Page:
Are fears of mysterious dog illness overblown? Vets weigh in – NPR

Are fears of mysterious dog illness overblown? Vets weigh in - NPR

The Mysterious Canine Respiratory Illness: What Pet Owners Need to Know

The Panic Among Dog Owners

Reports of an outbreak of a mysterious respiratory illness that afflicts dogs have put many pet owners on edge in recent weeks. Social media is filled with increasingly distressing headlines and anecdotes of otherwise healthy pets coming down with a raft of symptoms, everything from a hacking cough to sometimes life-threatening complications. Most concerning, veterinarians say they’re unable to identify what’s making the dogs ill and the go-to treatments for canine respiratory illness, generally called “kennel cough,” appear to be ineffective.

Veterinarians Aren’t Panicking

Veterinarians who study infectious diseases say that this may be a case where there is not a singular outbreak of illness at all. Because the U.S. doesn’t have a robust surveillance system for infectious diseases in dogs, it’s hard to track these cases and discern whether anecdotes and scraps of data add up to widespread and concerning patterns. “Two things keep getting mixed up,” says Dr. Scott Weese, an infectious disease veterinarian at the Ontario Veterinary College. “Do we have more disease? And do we have something new? Because those are not necessarily connected.”

Weese says it seems that certain parts of the country are experiencing an uptick in canine respiratory illness. However, it’s possible the deluge of media coverage and attention on social media has created the appearance of a nationwide outbreak that may not exist in reality.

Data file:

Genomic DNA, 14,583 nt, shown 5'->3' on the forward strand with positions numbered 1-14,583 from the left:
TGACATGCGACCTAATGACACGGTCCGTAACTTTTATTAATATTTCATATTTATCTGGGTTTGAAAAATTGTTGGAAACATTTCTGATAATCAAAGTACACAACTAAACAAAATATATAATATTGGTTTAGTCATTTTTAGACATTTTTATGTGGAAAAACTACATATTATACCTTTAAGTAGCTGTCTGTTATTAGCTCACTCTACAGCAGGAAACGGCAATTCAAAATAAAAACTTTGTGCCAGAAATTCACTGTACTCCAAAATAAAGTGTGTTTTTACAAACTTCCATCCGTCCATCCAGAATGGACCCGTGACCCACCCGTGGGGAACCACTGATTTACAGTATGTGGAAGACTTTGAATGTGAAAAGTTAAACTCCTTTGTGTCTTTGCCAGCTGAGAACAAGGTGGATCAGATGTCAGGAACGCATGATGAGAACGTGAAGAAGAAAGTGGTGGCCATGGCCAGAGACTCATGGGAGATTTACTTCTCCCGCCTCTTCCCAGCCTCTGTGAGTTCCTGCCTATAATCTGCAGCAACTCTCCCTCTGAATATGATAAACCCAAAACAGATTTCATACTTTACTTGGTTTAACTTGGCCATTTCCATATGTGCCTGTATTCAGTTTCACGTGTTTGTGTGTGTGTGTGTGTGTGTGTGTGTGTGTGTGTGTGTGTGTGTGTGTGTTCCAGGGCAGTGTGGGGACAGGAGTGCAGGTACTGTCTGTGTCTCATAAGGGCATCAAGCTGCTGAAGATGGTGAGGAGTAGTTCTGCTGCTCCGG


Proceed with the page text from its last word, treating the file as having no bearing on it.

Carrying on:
Reasons for Increased Respiratory Illness

Respiratory disease in dogs wax and wane, and the last few years have seen more “dramatic swings” where outbreaks last longer and take place across broader areas, says Dr. Weese. The epidemiology around this illness is especially hazy because there’s already some mix of the usual suspects, like Bordetella and canine respiratory coronavirus (not related to COVID-19), with outbreaks of canine flu layered on top of that.

The uptick in illness doesn’t happen in a vacuum, either: Dog ownership in the U. S has gone up steadily, vaccinations have been disrupted in recent years, and the holiday season has led more people to board their dogs or bring them on travel and mingle them with other pets.

New Pathogen or Pathogen Soup?

Despite all the attention on individual cases, there’s nothing at this point “that would indicate there’s a national outbreak, anything that would indicate these are all medically connected to each other,” says Dr. Silene St. Bernard, a regional medical director for VCA Animal Hospitals.

However, pathologists are keeping an open mind as they collect samples from sick dogs and search for clues. “I do trust veterinarians,” says Dr. Kurt Williams, who directs the Oregon Veterinary Diagnostic Laboratory, “If they say we are seeing increased numbers of cases and they’re behaving clinically differently than we’re used to, we need to pay attention.”

Dr. Jane Sykes, a professor at UC Davis School of Veterinary Medicine who focuses on infectious disease believes there could be one of the many possibilities in play, with one of them being a “pathogen soup,” essentially a mixture of co-occurring infections that are making dogs especially sick and prolonging their recovery.

Common-Sense Measures for Dog Owners

Veterinarians advise pet owners to take common-sense measures, like avoiding contact with sick dogs and making sure your dog is up to date on its vaccine. Some people may want to steer clear of “high traffic” public places like dog parks and, if possible, boarding facilities, groomers and other crowded locations.

It’s important that pet owners don’t avoid routine health care for their pets in fear of the respiratory illness. If your pet gets sick, get them seen immediately by a veterinarian.

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